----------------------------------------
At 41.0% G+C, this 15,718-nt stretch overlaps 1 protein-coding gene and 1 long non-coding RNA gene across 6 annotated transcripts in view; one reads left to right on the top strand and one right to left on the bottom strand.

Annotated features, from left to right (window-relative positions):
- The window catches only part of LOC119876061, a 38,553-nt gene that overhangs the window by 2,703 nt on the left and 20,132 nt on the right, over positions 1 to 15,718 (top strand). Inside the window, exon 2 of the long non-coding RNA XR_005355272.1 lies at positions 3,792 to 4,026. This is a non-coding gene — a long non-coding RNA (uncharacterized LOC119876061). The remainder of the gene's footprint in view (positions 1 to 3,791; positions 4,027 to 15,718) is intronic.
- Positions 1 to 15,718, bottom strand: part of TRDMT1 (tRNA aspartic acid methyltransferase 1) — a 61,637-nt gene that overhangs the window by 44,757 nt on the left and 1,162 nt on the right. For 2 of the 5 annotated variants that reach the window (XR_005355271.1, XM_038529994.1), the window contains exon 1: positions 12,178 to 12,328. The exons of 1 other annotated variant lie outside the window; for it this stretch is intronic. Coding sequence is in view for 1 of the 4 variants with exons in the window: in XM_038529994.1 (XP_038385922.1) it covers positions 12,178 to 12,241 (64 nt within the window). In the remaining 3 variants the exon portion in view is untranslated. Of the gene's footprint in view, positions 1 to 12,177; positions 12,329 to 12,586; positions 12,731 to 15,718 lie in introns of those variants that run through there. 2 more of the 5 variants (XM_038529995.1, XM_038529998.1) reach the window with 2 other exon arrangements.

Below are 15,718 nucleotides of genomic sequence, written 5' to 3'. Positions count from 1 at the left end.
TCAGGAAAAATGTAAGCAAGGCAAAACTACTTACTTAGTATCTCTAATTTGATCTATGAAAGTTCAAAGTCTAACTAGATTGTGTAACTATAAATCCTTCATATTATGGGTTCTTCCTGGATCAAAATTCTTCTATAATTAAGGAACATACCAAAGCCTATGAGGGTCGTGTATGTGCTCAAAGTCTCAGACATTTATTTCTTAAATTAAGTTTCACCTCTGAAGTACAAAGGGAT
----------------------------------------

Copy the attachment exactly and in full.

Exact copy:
At 41.0% G+C, this 15,718-nt stretch overlaps 1 protein-coding gene and 1 long non-coding RNA gene across 6 annotated transcripts in view; one reads left to right on the top strand and one right to left on the bottom strand.

Annotated features, from left to right (window-relative positions):
- The window catches only part of LOC119876061, a 38,553-nt gene that overhangs the window by 2,703 nt on the left and 20,132 nt on the right, over positions 1 to 15,718 (top strand). Inside the window, exon 2 of the long non-coding RNA XR_005355272.1 lies at positions 3,792 to 4,026. This is a non-coding gene — a long non-coding RNA (uncharacterized LOC119876061). The remainder of the gene's footprint in view (positions 1 to 3,791; positions 4,027 to 15,718) is intronic.
- Positions 1 to 15,718, bottom strand: part of TRDMT1 (tRNA aspartic acid methyltransferase 1) — a 61,637-nt gene that overhangs the window by 44,757 nt on the left and 1,162 nt on the right. For 2 of the 5 annotated variants that reach the window (XR_005355271.1, XM_038529994.1), the window contains exon 1: positions 12,178 to 12,328. The exons of 1 other annotated variant lie outside the window; for it this stretch is intronic. Coding sequence is in view for 1 of the 4 variants with exons in the window: in XM_038529994.1 (XP_038385922.1) it covers positions 12,178 to 12,241 (64 nt within the window). In the remaining 3 variants the exon portion in view is untranslated. Of the gene's footprint in view, positions 1 to 12,177; positions 12,329 to 12,586; positions 12,731 to 15,718 lie in introns of those variants that run through there. 2 more of the 5 variants (XM_038529995.1, XM_038529998.1) reach the window with 2 other exon arrangements.

Below are 15,718 nucleotides of genomic sequence, written 5' to 3'. Positions count from 1 at the left end.
TCAGGAAAAATGTAAGCAAGGCAAAACTACTTACTTAGTATCTCTAATTTGATCTATGAAAGTTCAAAGTCTAACTAGATTGTGTAACTATAAATCCTTCATATTATGGGTTCTTCCTGGATCAAAATTCTTCTATAATTAAGGAACATACCAAAGCCTATGAGGGTCGTGTATGTGCTCAAAGTCTCAGACATTTATTTCTTAAATTAAGTTTCACCTCTGAAGTACAAAGGGAT